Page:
Two longstanding local film festivals are revamping themselves into much larger events this year—and, although they’ll each be covering different cinematic terrain, and are completely unrelated, their names are rather similar. In separate announcements this week, two teams of organizers unveiled the Knoxville Film Festival (Sept. 19-22) and the Knoxville Film & Music Festival (June 1-15).
The Knoxville Film Festival is the result of a collaboration between documentary filmmaker Keith McDaniel, who organizes the Secret City Film Festival, and Lisa Duncan, director of the Dogwood Arts Festival. This new festival will be replacing McDaniel’s nearly 10-year-old Secret City fest, which had changed its home base just last year.
“When I moved the Secret City Film Festival from Oak Ridge to Knoxville in 2012, the response was tremendous,” McDaniel says in a press release. “Our audience almost doubled, the interest in the film festival significantly increased, and the response we had from filmmakers outside the area was phenomenal.”
Thus, McDaniel hopes to keep that momentum going as he joins forces with Dogwoods Arts to make the festival even larger this year, reaching out to a broader audience interested in watching independent films of all sorts. According to the festival’s mission statement, it will “provide a stimulating gathering in which the lovers and creators of independent cinema come together to see and discuss interesting works from local, regional, national and international filmmakers.” Previously, the Secret City festival did include films from other states and countries, but its heart was clearly with filmmakers in the immediate region.
Like last year, the festival will be held at Regal Downtown West Cinema 8, and organizers are looking to open it with a special screening of a feature film (to be named later). Otherwise, there will be workshops, filmmaker Q&As, and a Seven-Day Shootout filmmaking competition. Filmmakers can submit their films starting April 1 at knoxvillefilmfestival.com; submission deadline is July 15. Expect the lineup to be announced in mid-August.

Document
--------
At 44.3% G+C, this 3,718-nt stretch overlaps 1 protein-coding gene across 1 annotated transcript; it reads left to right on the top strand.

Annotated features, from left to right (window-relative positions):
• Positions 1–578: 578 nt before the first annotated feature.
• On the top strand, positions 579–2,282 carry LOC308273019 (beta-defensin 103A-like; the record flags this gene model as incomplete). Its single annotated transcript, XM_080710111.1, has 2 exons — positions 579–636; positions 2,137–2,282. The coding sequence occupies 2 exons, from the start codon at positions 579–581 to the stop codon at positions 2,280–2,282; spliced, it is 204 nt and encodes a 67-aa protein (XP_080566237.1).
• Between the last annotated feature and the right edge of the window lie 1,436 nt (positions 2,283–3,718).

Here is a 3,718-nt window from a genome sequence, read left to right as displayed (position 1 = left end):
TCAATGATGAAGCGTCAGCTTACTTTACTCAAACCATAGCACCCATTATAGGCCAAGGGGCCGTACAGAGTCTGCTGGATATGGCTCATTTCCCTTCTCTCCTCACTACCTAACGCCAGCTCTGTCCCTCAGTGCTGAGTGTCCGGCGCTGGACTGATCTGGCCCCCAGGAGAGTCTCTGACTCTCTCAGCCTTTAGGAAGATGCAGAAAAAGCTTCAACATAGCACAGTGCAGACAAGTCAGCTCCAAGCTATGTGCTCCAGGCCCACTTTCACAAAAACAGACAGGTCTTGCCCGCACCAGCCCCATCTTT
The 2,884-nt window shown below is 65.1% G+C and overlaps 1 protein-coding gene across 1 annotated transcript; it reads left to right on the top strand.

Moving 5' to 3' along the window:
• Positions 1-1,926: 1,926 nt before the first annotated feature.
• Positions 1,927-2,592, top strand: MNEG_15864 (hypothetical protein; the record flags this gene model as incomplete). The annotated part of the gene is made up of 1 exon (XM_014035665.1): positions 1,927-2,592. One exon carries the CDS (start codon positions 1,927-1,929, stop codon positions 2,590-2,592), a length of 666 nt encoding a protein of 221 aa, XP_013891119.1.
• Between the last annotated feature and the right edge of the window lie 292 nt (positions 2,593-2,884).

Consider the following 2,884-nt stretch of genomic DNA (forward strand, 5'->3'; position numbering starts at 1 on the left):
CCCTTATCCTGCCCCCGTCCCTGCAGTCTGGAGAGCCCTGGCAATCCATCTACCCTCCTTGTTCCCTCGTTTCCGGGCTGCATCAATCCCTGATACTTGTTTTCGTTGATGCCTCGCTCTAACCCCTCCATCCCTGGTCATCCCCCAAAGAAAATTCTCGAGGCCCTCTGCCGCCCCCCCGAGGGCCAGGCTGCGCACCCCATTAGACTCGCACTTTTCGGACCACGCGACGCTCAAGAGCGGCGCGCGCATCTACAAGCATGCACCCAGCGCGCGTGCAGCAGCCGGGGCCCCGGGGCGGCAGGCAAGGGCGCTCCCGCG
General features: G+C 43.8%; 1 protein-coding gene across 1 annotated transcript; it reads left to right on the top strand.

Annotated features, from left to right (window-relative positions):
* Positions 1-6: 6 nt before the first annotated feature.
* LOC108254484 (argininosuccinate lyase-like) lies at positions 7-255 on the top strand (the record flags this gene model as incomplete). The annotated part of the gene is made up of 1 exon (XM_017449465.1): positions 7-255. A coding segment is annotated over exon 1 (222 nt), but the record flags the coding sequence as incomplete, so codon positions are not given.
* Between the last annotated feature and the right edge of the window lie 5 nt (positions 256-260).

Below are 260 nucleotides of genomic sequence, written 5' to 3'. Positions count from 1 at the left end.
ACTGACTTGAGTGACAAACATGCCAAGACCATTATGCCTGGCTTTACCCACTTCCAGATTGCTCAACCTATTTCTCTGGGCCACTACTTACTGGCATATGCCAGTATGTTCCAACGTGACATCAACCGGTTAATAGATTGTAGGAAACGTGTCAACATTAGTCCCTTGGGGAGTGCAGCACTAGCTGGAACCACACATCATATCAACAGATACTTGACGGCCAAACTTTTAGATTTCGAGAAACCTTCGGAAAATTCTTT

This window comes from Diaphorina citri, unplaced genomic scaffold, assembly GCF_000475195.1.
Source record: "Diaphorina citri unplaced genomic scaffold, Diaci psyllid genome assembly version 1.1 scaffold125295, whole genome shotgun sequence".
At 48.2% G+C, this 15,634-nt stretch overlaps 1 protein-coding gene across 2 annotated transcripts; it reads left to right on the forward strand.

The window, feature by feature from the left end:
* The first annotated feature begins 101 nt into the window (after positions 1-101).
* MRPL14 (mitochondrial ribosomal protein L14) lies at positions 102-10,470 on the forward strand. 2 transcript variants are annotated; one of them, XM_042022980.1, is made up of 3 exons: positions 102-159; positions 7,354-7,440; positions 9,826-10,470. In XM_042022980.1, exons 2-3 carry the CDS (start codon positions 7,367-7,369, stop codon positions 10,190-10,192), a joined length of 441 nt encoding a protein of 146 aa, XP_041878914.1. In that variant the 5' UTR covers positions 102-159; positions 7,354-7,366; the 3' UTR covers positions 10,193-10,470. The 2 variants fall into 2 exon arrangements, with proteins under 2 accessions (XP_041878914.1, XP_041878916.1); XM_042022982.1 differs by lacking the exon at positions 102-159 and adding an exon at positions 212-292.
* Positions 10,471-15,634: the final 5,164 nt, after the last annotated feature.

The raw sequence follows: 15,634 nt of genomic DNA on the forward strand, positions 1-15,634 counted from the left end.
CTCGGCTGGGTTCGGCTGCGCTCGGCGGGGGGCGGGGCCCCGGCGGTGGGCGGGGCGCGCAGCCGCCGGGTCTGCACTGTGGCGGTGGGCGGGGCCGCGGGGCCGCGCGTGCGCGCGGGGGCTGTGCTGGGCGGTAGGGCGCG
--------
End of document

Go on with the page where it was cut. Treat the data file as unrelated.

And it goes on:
Meanwhile, Michael Samstag and Knoxville Films are taking their Knoxville 24-Hour Film Festival and combining it with movie screenings, live music shows, and media-business workshops to form the Knoxville Film & Music Festival. Partnering with Carleo Entertainment, the Downtown Arts Association, the Artists Box, and Fleta Fest, Samstag says their goal is to do something “more on the scale of a micro-SXSW.”
“It was actually Scott West’s idea years ago and now we’re working together to make it happen,” Samstag writes in an e-mail interview. “Andrea Kearns from Midnight Voyage Productions mentioned she was interested in producing a music festival and I asked her if she’d be interested in collaborating. We all met with Duane Carleo and started to get really excited.... We feel like there is a very dynamic film and music scene here in Knoxville and wanted to celebrate it in a larger way.”
Held in venues around Market Square and the Old City, the series of concerts will launch at the Preservation Pub and then culminate with an all-day concert at the Old City Bandstand on June 8. There will also be a two-day development and pitch session called “The Biz,” where musicians and filmmakers will “have the opportunity to pitch their next project to investors under the guidance of the new Knoxville Entrepreneur Center,” according to the festival’s announcement.
Meanwhile, films from the 54-Hour Film Fest, Film-Com, and the Knoxville Horror Film Festival will be screened. And in addition to the 24-Hour shoot-out (with entries screened at the Bijou Theatre on June 15), a new music-video competition will be conducted in which 16 teams of artists and filmmakers will have four days to “create a cutting edge music video.” But the overall film content of the festival won’t necessarily be Knoxville-centric.
“Our focus is on where music and film collide, regardless of where it’s made,” Samstag writes. “The national and regional bands we are looking at have strong visual media aesthetics and a history of working with filmmakers. The only films we will be screening are films about music, music docs, or films where music is featured in a new and exciting way.”